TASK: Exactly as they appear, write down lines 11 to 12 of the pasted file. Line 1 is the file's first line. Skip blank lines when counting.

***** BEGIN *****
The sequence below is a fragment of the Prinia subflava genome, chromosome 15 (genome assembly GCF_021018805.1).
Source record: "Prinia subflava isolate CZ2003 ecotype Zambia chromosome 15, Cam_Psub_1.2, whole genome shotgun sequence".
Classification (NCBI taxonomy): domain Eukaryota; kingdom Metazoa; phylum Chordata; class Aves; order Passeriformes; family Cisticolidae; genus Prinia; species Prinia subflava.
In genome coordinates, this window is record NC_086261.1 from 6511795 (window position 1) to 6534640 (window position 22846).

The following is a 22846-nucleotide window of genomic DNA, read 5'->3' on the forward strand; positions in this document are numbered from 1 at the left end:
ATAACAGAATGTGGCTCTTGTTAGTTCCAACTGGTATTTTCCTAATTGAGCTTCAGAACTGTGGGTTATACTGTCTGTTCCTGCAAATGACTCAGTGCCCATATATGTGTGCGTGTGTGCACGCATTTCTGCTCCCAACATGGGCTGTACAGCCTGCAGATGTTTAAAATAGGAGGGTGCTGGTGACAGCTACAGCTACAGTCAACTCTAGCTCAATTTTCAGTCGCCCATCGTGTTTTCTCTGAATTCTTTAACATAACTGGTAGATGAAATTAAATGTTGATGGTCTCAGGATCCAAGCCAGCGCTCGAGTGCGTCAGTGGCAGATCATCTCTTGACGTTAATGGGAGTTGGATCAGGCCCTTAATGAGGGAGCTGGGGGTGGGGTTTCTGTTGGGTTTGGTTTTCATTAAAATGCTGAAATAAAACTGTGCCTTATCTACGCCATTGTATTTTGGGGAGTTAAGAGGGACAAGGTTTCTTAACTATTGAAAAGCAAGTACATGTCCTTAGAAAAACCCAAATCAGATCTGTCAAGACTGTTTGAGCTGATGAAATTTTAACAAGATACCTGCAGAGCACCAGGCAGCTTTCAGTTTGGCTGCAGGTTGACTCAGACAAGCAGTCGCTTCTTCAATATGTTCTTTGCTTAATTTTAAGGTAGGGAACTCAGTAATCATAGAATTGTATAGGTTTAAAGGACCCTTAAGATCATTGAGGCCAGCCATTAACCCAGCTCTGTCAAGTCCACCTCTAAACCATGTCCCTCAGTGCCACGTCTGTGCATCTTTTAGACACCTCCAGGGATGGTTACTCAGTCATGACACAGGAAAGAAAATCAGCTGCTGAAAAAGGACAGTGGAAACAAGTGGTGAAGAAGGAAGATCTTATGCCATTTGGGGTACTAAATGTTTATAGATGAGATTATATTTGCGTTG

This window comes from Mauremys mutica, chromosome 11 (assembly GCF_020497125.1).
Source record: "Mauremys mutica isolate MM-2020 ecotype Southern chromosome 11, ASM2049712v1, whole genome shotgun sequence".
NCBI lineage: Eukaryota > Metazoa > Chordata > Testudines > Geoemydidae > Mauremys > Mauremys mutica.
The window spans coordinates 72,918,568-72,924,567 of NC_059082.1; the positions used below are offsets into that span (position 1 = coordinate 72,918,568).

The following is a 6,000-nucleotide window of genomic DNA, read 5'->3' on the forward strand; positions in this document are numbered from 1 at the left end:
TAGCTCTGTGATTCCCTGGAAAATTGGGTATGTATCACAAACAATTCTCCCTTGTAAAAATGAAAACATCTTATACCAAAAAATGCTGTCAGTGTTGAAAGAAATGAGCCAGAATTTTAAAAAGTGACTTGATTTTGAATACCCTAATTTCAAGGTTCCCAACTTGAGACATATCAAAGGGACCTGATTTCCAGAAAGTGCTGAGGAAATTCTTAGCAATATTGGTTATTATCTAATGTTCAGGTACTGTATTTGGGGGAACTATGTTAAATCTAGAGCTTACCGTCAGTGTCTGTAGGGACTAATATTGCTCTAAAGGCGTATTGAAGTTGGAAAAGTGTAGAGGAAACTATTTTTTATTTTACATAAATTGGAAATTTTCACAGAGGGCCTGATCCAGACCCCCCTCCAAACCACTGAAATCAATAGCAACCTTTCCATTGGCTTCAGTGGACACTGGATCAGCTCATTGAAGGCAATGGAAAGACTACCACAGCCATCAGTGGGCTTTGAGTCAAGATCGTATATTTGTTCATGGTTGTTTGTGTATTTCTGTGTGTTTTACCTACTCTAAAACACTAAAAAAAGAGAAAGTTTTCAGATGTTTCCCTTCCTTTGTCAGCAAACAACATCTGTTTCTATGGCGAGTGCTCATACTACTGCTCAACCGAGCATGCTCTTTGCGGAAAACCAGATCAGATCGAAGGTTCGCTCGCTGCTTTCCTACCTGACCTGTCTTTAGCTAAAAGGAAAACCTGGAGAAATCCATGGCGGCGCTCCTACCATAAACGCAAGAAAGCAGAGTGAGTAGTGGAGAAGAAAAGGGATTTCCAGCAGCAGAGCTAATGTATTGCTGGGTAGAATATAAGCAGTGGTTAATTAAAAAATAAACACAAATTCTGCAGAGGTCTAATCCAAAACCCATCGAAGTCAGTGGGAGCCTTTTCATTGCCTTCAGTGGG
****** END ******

The following is a 6,000-nucleotide window of genomic DNA, read 5'->3' on the forward strand; positions in this document are numbered from 1 at the left end:
TAGCTCTGTGATTCCCTGGAAAATTGGGTATGTATCACAAACAATTCTCCCTTGTAAAAATGAAAACATCTTATACCAAAAAATGCTGTCAGTGTTGAAAGAAATGAGCCAGAATTTTAAAAAGTGACTTGATTTTGAATACCCTAATTTCAAGGTTCCCAACTTGAGACATATCAAAGGGACCTGATTTCCAGAAAGTGCTGAGGAAATTCTTAGCAATATTGGTTATTATCTAATGTTCAGGTACTGTATTTGGGGGAACTATGTTAAATCTAGAGCTTACCGTCAGTGTCTGTAGGGACTAATATTGCTCTAAAGGCGTATTGAAGTTGGAAAAGTGTAGAGGAAACTATTTTTTATTTTACATAAATTGGAAATTTTCACAGAGGGCCTGATCCAGACCCCCCTCCAAACCACTGAAATCAATAGCAACCTTTCCATTGGCTTCAGTGGACACTGGATCAGCTCATTGAAGGCAATGGAAAGACTACCACAGCCATCAGTGGGCTTTGAGTCAAGATCGTATATTTGTTCATGGTTGTTTGTGTATTTCTGTGTGTTTTACCTACTCTAAAACACTAAAAAAAGAGAAAGTTTTCAGATGTTTCCCTTCCTTTGTCAGCAAACAACATCTGTTTCTATGGCGAGTGCTCATACTACTGCTCAACCGAGCATGCTCTTTGCGGAAAACCAGATCAGATCGAAGGTTCGCTCGCTGCTTTCCTACCTGACCTGTCTTTAGCTAAAAGGAAAACCTGGAGAAATCCATGGCGGCGCTCCTACCATAAACGCAAGAAAGCAGAGTGAGTAGTGGAGAAGAAAAGGGATTTCCAGCAGCAGAGCTAATGTATTGCTGGGTAGAATATAAGCAGTGGTTAATTAAAAAATAAACACAAATTCTGCAGAGGTCTAATCCAAAACCCATCGAAGTCAGTGGGAGCCTTTTCATTGCCTTCAGTGGG